Last updated on June 2019

Mindfulness for Pain Management in Patients With Cancer


Brief description of study

Using pharmacologic agents are often effective to treat patients with cancer pain, but there are associated with serious side-effects and risks of dependence and addiction. The Thai Buddhism-based Mindfulness (TBbM) intervention created by a widely respected Buddhist monk focuses on testing a meditation technique to manage pain. If effective, millions of patients who suffer with cancer pain will benefit from use of a safe, culturally appropriate, non-pharmacologic approach to pain management.

Detailed Study Description

Cancer is leading cause of death in Thailand. One hundred and twenty-eight men and 83 women per 100,000 had a common consequence both of malignancy and its treatment. Pain is experienced by 62% of Thai patients with cancer. Cancer pain is a major health problem because it causes both physical and psychological suffering for millions of individuals. Although pharmacological/analgesic treatment is effective, adverse side effects are common. Internationally, mindfulness is being used as an effective non-pharmacological treatment for psychological problems including distress, anxiety, stress, depression, and to improve quality of life in patients with cancer. However, the effect of mindfulness on pain as the primary outcome has not been sufficiently investigated. A few randomized controlled trials provide evidence that mindfulness interventions influence pain intensity in patients with cancer pain, but culturally targeted interventions have not been tested. Therefore, the purpose of this research is to test the effect of the Thai Buddhism-based Mindfulness (TBbM) program for pain management in Thai outpatients. Using a randomized controlled trial design, the investigators will test theTBbM intervention to improve pain in Thai outpatients (N=160) with cancer who are receiving cancer care at Sawanpracharak Hospital, Thailand. The control group (n = 80) will receive usual care and participate in a one-hour video educational program about cancer pain. The intervention group (n = 80) will receive usual care, participate in a one-hour video educational program about cancer pain, and receive an 8-week TBbM intervention. Investigators will accomplish the overall objective by pursuing the following three specific aims: 1) to compare the effect of the TBbM intervention to that of usual care on worst pain severity (primary outcome) as measured by the Brief Pain Inventory Thai Version (BPI-T); 2) to compare the effect of the TBbM intervention to that of usual care on secondary outcomes (i.e., pain interference, average pain, anxiety and depression, mindfulness, locus of control, and QoL) as measured by the BPI-T, the Hospital Anxiety and Depression Scale Thai Version (HADS-T), the Mindfulness Assessment Scale Thai Version (MAS-T), the Beliefs in Pain Control Questionnaire Thai Version (BPCQ-T) and the Functional Assessment of Cancer Therapy-General-Thai Version (FACT-G-T); and 3) to explore the mediating effects of TBbM-induced changes in cognitive (locus of control) and psychological factors (anxiety and depression) on worst pain severity. The investigators posit that the TBbM intervention will be more effective than usual care in reducing pain (primary outcome) and improving pain interference, anxiety, depression, mindfulness, locus of control, and QoL (secondary outcomes). T-tests, analysis of covariance (ANOVA), and path analysis approaches will be used to evaluate TBbM outcomes.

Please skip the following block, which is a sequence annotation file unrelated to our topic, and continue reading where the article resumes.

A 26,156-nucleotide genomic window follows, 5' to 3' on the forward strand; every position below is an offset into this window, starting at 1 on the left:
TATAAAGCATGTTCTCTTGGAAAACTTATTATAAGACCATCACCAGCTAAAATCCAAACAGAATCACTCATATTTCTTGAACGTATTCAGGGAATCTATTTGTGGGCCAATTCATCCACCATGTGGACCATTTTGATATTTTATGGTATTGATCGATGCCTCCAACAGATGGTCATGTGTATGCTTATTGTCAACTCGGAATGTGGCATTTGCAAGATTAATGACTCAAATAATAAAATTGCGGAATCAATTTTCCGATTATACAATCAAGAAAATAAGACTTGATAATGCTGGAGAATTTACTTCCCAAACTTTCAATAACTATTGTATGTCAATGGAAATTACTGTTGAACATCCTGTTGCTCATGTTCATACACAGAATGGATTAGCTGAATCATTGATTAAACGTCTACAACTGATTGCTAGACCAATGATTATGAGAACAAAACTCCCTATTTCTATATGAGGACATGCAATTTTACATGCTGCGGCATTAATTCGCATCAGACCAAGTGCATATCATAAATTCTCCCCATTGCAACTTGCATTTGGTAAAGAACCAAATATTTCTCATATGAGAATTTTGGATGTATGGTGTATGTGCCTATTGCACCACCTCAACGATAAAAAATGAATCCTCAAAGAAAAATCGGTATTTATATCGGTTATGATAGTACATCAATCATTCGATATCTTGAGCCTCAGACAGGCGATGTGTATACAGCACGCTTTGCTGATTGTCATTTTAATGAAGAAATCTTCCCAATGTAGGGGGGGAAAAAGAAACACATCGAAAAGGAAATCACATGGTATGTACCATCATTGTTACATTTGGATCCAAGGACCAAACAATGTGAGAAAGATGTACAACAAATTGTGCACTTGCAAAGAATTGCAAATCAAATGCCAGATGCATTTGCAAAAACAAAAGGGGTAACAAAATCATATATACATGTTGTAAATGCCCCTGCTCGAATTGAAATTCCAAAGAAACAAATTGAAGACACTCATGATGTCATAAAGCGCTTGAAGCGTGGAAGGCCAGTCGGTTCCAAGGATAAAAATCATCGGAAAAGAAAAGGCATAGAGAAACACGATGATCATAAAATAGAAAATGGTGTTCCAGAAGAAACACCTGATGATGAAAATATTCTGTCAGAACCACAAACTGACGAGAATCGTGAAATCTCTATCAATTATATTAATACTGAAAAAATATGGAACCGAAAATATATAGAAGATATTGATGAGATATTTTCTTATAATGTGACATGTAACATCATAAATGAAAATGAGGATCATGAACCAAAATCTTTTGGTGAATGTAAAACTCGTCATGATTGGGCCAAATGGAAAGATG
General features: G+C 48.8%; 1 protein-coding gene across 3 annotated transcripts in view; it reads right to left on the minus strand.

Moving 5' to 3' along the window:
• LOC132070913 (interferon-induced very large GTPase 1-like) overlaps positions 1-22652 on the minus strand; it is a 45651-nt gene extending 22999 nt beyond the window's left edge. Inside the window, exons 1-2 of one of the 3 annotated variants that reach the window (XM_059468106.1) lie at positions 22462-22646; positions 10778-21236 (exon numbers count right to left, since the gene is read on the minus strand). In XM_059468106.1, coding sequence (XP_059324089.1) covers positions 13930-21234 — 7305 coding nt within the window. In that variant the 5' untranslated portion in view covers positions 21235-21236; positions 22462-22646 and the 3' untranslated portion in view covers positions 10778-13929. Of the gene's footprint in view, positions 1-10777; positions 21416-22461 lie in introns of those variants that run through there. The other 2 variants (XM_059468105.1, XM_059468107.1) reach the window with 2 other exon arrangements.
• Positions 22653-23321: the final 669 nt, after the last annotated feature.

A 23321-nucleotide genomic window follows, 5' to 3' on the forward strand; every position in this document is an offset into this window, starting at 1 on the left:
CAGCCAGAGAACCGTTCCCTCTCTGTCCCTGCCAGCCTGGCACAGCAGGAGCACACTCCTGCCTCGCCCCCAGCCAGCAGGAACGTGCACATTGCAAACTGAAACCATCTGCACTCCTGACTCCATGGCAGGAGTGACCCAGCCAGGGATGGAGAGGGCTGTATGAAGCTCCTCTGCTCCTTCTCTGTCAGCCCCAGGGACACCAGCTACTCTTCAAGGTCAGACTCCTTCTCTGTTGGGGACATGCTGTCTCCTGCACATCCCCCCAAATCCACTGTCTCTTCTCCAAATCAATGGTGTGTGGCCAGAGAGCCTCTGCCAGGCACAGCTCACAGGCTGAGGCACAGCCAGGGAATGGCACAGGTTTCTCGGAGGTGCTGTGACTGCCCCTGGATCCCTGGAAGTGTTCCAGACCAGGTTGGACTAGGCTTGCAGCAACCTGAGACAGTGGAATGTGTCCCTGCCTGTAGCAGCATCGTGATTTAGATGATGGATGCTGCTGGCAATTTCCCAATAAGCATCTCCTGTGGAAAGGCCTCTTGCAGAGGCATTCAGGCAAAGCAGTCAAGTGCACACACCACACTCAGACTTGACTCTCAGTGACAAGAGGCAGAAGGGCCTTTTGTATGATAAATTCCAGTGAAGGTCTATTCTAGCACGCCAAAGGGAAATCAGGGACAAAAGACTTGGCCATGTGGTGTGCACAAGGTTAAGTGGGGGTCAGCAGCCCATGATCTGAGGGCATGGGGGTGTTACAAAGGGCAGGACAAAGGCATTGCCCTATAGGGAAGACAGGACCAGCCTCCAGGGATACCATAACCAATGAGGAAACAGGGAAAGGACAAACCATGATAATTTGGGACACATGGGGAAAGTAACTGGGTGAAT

Clinical Study Identifier: NCT03351010

Recruitment Status: Closed


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